Colorado Springs with The Perduco Group
By Ms. Erine Chandler
The trip started off with a meeting with a business development lead at LinQuest. According to their website, “LinQuest Corporation provides innovative and cost-effective services and solutions to national security and industry customers focused on the convergence of C4ISR, information, and cyber systems in support of the Warfighter. We are leading the way for national security and commercial space integration, developing innovative solutions to tomorrow’s challenges today.” The meeting discussion focused around LinQuest’s desire to establish a standing partnership with The Perduco Group. Several topics of discussion included Perduco’s growing footprint in Colorado Springs, potentially onboarding onto a Multiple Award Contract.
After the meeting with LinQuest, Dr. Stephen Chambal, Vice President and Chief Executive Officer of The Perduco Group, provided a windshield tour of the Air Force Academy. The Academy’s most recognized landmark, the Cadet Chapel (pictured below left) is the iconic structure of the United States Air Force Academy. Outside the Chapel, a large pavilion known as The Terrazzo, houses four aircraft and the Air Gardens. The F-16 (pictured below right) was donated by AFMC at Wright-Patterson AFB, OH.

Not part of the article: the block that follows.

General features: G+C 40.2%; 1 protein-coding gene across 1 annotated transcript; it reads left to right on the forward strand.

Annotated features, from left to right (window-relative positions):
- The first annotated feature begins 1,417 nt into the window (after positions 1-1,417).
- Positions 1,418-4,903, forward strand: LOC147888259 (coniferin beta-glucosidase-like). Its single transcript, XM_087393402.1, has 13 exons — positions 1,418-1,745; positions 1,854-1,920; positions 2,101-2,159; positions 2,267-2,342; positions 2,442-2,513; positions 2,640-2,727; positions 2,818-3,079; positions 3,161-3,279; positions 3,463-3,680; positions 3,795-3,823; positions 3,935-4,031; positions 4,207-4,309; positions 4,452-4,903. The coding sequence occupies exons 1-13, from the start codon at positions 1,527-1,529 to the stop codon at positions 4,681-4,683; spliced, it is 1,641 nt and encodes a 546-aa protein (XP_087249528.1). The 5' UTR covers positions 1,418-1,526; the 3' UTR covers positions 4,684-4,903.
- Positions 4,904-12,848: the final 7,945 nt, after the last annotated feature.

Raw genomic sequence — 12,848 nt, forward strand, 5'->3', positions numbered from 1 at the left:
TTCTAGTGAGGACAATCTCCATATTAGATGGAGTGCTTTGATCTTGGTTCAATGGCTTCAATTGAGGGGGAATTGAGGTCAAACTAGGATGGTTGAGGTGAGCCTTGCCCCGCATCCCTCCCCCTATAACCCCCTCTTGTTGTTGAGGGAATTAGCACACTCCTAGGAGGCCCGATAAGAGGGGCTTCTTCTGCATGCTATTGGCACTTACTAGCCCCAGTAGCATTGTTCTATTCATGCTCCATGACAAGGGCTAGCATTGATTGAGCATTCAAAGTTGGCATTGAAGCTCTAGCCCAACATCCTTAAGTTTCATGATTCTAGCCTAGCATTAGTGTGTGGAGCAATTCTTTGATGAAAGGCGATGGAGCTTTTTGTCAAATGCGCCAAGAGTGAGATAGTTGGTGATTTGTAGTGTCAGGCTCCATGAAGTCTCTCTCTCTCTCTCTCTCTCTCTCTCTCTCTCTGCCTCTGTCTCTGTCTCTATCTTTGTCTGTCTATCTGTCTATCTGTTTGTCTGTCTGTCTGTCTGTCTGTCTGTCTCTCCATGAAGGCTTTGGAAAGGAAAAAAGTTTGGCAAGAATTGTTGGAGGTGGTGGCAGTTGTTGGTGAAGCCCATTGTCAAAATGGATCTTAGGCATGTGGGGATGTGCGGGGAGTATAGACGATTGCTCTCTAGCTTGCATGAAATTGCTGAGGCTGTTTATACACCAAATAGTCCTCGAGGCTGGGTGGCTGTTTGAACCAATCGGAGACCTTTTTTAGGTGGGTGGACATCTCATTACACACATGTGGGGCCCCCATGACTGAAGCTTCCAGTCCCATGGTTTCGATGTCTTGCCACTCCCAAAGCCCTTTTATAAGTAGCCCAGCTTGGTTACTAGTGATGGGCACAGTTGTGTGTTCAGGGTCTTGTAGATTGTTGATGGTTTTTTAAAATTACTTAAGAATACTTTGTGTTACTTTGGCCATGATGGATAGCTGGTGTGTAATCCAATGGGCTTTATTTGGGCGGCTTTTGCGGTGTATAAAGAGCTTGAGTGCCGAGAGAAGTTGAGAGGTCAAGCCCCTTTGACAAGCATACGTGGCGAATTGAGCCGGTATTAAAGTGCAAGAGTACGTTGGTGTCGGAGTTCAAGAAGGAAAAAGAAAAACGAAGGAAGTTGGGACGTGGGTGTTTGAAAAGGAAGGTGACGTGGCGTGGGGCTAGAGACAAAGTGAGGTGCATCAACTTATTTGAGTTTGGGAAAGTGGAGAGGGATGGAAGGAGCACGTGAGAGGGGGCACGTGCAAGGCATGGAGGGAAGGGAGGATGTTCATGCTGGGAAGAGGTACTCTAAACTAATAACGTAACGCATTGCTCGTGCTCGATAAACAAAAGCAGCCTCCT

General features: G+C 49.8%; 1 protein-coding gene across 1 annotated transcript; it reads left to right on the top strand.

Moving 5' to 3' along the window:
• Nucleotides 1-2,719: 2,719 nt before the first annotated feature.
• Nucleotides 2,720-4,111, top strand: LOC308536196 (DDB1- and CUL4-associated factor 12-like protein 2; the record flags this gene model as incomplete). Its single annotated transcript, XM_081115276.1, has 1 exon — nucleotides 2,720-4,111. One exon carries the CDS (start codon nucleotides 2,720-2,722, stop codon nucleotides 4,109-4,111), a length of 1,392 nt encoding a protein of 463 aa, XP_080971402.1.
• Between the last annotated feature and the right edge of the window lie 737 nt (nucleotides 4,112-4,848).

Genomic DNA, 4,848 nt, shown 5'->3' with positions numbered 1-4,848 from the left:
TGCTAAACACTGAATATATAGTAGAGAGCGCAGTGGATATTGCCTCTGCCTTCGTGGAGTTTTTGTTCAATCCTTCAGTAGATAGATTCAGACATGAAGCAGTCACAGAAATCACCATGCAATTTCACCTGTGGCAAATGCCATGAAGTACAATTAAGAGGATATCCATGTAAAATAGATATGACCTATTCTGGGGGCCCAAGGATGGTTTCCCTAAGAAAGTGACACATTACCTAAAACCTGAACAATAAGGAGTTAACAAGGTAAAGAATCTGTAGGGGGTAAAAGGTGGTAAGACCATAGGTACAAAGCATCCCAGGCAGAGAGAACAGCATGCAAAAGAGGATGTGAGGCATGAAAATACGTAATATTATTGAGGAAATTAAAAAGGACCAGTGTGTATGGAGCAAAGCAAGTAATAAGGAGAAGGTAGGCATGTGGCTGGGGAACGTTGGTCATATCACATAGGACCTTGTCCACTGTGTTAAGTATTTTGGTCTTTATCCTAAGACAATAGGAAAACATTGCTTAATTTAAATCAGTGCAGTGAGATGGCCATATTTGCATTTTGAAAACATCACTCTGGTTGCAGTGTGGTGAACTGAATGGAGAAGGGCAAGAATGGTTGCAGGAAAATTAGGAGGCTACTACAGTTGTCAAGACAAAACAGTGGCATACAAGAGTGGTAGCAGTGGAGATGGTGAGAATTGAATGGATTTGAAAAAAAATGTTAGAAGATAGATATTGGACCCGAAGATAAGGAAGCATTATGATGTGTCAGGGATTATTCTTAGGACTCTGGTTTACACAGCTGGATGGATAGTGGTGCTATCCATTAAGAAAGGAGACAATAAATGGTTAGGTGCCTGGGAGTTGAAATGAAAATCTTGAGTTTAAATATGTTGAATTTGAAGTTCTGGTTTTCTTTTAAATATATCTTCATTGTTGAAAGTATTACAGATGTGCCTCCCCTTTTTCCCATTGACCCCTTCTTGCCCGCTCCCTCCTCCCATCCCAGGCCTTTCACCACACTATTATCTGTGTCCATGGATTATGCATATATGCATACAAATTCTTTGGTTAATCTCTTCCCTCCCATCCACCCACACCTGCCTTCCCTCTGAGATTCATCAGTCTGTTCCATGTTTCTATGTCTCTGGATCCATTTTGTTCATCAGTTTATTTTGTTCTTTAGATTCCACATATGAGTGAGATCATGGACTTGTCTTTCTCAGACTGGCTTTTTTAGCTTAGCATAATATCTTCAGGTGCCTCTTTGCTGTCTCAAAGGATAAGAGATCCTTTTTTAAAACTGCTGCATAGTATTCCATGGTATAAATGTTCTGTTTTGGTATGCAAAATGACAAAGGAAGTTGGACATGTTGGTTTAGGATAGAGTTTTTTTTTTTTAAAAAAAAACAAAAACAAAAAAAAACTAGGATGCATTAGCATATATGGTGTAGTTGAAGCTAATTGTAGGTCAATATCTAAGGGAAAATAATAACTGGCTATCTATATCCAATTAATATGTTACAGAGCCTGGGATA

Next, Dr. Chambal held a recruiting lunch with a potential Perduco recruit. The recruit was planning on separating from the Air Force; with Dr. Chambal’s experience in doing the same, the conversation focused around the transition from active duty to the business sector. Rather than pushing the recruit with a direct approach to work for Perduco, Dr. Chambal had a conversation focused on what the recruit wanted to do. Dr. Chambal urged the recruit to create a bi-directional decision matrix with the work sectors and the trade-offs associated with each sector. Dr. Chambal offered to aid in establishing business contacts and to help set-up interviews with multiple companies. Rather than focusing on securing a position at his company, Dr. Chambal focused on working hard, doing the right thing, and helping people out; it will all work out in the end.